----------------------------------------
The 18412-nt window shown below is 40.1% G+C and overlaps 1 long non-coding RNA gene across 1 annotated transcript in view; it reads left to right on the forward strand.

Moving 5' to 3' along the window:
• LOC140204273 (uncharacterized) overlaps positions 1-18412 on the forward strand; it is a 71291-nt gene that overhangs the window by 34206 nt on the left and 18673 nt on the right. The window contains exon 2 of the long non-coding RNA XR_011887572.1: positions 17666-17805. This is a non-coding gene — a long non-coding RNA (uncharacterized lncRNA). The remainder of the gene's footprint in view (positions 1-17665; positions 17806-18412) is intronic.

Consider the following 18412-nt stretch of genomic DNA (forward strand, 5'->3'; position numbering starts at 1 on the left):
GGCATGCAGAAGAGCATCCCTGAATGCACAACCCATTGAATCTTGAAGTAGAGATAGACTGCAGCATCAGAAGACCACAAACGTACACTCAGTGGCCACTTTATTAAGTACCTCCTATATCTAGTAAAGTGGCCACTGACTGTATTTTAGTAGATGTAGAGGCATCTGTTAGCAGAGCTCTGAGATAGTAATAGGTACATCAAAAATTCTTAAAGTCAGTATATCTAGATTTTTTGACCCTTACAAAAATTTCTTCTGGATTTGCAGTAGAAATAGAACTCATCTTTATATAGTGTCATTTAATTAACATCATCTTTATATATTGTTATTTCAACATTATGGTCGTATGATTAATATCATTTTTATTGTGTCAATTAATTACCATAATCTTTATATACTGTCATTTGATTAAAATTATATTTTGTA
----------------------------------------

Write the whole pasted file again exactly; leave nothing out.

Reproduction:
The 18412-nt window shown below is 40.1% G+C and overlaps 1 long non-coding RNA gene across 1 annotated transcript in view; it reads left to right on the forward strand.

Moving 5' to 3' along the window:
• LOC140204273 (uncharacterized) overlaps positions 1-18412 on the forward strand; it is a 71291-nt gene that overhangs the window by 34206 nt on the left and 18673 nt on the right. The window contains exon 2 of the long non-coding RNA XR_011887572.1: positions 17666-17805. This is a non-coding gene — a long non-coding RNA (uncharacterized lncRNA). The remainder of the gene's footprint in view (positions 1-17665; positions 17806-18412) is intronic.

Consider the following 18412-nt stretch of genomic DNA (forward strand, 5'->3'; position numbering starts at 1 on the left):
GGCATGCAGAAGAGCATCCCTGAATGCACAACCCATTGAATCTTGAAGTAGAGATAGACTGCAGCATCAGAAGACCACAAACGTACACTCAGTGGCCACTTTATTAAGTACCTCCTATATCTAGTAAAGTGGCCACTGACTGTATTTTAGTAGATGTAGAGGCATCTGTTAGCAGAGCTCTGAGATAGTAATAGGTACATCAAAAATTCTTAAAGTCAGTATATCTAGATTTTTTGACCCTTACAAAAATTTCTTCTGGATTTGCAGTAGAAATAGAACTCATCTTTATATAGTGTCATTTAATTAACATCATCTTTATATATTGTTATTTCAACATTATGGTCGTATGATTAATATCATTTTTATTGTGTCAATTAATTACCATAATCTTTATATACTGTCATTTGATTAAAATTATATTTTGTA